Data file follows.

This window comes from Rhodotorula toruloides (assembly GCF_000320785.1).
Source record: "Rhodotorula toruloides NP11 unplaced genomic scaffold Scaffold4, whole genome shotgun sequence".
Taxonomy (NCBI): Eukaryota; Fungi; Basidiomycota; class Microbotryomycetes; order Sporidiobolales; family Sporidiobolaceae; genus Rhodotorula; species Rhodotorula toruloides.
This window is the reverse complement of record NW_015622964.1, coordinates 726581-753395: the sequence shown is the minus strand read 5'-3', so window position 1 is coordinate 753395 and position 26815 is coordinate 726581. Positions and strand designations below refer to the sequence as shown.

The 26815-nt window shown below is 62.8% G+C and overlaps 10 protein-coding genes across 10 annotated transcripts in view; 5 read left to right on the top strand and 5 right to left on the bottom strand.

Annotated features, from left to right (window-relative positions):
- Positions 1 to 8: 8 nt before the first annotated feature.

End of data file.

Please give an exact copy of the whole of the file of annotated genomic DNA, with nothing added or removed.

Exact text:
This window comes from Rhodotorula toruloides (assembly GCF_000320785.1).
Source record: "Rhodotorula toruloides NP11 unplaced genomic scaffold Scaffold4, whole genome shotgun sequence".
Taxonomy (NCBI): Eukaryota; Fungi; Basidiomycota; class Microbotryomycetes; order Sporidiobolales; family Sporidiobolaceae; genus Rhodotorula; species Rhodotorula toruloides.
This window is the reverse complement of record NW_015622964.1, coordinates 726581-753395: the sequence shown is the minus strand read 5'-3', so window position 1 is coordinate 753395 and position 26815 is coordinate 726581. Positions and strand designations below refer to the sequence as shown.

The 26815-nt window shown below is 62.8% G+C and overlaps 10 protein-coding genes across 10 annotated transcripts in view; 5 read left to right on the top strand and 5 right to left on the bottom strand.

Annotated features, from left to right (window-relative positions):
- Positions 1 to 8: 8 nt before the first annotated feature.